The stretch of sea floor between low and high tide is one of the most populated habitats on Earth. Critters that live in this intertidal zone include barnacles, sand crabs, sea squirts, tube worms, moss animals, clams, oysters and mussels.
Peter Bryant, developmental & cell biology professor, has spent decades photographing these tide pool invertebrates called filter feeders, which keep the water clear by eating suspended matter and food particles.
“Without filter feeders doing their work day and night, our coastal waters soon would turn into soup,” Bryant says. “The most appealing of the filter feeders probably is the sand crab. They burrow in the sand and allow the waves to move water over their antennae, which filter out microscopic food.”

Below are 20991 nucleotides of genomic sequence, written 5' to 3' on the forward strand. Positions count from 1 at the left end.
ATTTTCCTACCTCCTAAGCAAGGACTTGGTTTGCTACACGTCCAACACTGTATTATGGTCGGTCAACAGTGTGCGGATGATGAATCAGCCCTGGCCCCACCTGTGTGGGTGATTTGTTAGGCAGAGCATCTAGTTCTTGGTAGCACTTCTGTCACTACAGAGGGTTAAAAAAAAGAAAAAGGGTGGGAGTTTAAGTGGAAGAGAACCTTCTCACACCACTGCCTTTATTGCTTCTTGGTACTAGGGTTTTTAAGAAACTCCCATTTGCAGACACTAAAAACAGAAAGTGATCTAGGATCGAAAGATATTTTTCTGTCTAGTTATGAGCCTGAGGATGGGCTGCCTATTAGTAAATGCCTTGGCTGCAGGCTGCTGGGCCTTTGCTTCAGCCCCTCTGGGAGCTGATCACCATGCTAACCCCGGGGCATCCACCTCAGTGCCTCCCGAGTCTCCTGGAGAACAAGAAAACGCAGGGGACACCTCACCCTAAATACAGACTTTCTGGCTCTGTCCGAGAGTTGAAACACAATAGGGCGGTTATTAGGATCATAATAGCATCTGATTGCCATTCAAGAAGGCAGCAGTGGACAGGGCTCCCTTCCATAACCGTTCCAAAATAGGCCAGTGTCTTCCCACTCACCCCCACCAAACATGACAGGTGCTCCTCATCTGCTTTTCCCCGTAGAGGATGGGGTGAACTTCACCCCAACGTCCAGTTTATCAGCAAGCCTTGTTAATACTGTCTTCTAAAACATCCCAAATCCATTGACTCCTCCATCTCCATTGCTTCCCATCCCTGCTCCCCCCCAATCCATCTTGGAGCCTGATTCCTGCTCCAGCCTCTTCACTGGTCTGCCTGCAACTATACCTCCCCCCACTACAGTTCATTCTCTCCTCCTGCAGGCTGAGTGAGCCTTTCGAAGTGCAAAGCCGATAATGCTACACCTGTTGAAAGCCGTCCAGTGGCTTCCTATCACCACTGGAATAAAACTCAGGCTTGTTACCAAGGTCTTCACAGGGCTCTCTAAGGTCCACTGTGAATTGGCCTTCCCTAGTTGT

Collecting these creatures is against the law in many coastal communities, “but photographing them is at least as much fun – and even more challenging,” Bryant says.
Bryant collected many of his subjects during marine life inventory programs at the Back Bay Science Center in Newport Beach, took their pictures, then returned them to the bay.